City of Monash listens to locals

City of Monash listens to locals

Melbourne’s City of Monash Mayor Paul Klisaris tells Waste Management Review about the council’s efforts to keep fees low for its ratepayers in the face of China’s National Sword.

Q. What are some of the challenges for Monash surrounding collection and recycling and how is council tackling those challenges?

Increasing density of housing in our municipality causes more on-street parking and that can impact collections. We have a customer-focused approach: we’re not just picking up bins – we’re looking after our customers’ most important service. Our customers rank our waste services higher than any other service and place it above all others in terms of importance. We’re fortunate to have a collection contractor in Solo Resource Recovery that supports our customer service principles and contributes to a partnership approach to waste collection. 

The recent ban by China on accepting recycled product from Australia has had a significant impact. We secured our household recycling service with Visy, despite the volatility of the recycling industry in the wake of the global crisis. Monash Council was previously receiving a rebate each year from our contractor for household recycling. From March 2018, we now pay to maintain the collection service. This is an unexpected net cost to council of $1.5 million per year. 

As the council with the lowest rates in Victoria, we have only limited choices in how we can fund such an unexpected shortfall. We applied to the Essential Services Commission (ESC) for an increase in the Victorian State Government’s rate cap of 2.25 per cent to 3.53 per cent and in June we were told the ESC had increased it to 2.57 per cent for 2018-19. This was not the ideal decision for us and still leaves a shortfall of funds. 

We are one of the few Victorian councils without a separate waste charge, so we are not able to recoup the deficit in money by raising that charge like other councils have been able to do.

Q. What do you look for in a successful tender and how do you go about it? 

Unquestionably we look for value. Monash Council has the lowest rates in Victoria on a per capita basis and you can’t do that if you don’t achieve value in the provision of waste services. The other key elements are dedication to the service delivery and an alignment of values to customer service excellence.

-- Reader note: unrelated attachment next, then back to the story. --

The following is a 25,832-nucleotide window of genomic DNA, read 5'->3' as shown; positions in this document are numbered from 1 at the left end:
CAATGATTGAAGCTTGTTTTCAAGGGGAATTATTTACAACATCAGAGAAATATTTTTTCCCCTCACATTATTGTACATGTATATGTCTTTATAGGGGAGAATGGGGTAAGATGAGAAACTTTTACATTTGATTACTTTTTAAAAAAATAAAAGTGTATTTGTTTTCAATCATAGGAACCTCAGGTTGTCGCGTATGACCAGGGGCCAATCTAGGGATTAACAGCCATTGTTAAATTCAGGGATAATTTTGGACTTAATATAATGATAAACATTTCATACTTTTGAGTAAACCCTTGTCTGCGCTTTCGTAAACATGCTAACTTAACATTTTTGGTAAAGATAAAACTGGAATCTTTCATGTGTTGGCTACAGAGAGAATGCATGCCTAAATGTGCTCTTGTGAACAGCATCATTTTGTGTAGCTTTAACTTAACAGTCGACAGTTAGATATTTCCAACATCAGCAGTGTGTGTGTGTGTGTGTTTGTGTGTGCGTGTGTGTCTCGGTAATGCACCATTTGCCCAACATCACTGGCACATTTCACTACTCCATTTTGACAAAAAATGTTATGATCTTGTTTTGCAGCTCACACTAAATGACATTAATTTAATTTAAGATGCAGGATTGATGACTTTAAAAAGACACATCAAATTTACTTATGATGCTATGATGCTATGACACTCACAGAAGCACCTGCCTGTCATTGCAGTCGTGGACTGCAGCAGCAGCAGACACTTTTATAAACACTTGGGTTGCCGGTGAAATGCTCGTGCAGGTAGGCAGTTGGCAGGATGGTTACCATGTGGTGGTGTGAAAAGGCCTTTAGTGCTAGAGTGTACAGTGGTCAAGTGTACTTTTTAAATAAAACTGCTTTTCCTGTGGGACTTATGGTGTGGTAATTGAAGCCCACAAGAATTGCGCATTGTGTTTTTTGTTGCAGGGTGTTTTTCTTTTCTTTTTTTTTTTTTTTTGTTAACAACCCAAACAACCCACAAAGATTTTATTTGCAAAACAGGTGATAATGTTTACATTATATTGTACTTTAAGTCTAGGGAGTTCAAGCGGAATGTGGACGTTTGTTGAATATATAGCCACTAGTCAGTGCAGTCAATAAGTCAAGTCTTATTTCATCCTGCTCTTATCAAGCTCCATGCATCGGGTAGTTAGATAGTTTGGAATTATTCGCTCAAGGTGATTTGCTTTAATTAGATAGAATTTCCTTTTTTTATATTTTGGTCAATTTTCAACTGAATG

Q. Which bin system do you use and why?

We have the standard three bin system with the garbage bin at 120 litres. We are introducing a Food Organics in Green Organics (FOGO) service around 2021, which will be a great way to divert food scraps and waste away from landfill. It’s estimated that we could divert about 9000 tonnes of waste from landfill each year by introducing FOGO and educating our community about its benefits.

Q. What are the main opportunities for Monash City Council for increasing diversion of materials from landfill and increased resource recovery?   

Our best opportunity is coming in the next few years as we adopt FOGO, where our garden waste bins will also become receptacles for food waste. Currently up to half of waste in garbage bins is food waste that can be converted into compost instead of buried in landfills creating methane. 

Our waste management team are also supporting the Metropolitan Waste and Resource Recovery Group (MWRRG) by assisting in the development of a business plan and contract specifications for an advanced waste and resource recovery treatment facility for the south eastern region of Melbourne.

Q. What has been working particularly well over recent years for the council in terms of waste management/recycling services?

We’ve been really encouraged by the feedback from our community that our package of waste services delivery is working effectively. We recently had an overwhelming survey response on our hard rubbish collections. The community strongly supported the existing annual collection and has endorsed an additional booked collection service (full fee user pays). 

Most recently, during the contract upheaval within the recycling industry, Monash was able to secure the fulfilment of the remainder of our contract without any disruption to our kerbside collection service. 

Community education is vital for us. In particular, we have reached out to our Monash University student population with a dedicated free hard waste collection. This project was jointly funded by council and Sustainability Victoria and took place over three weeks in June and July at the end of this semester.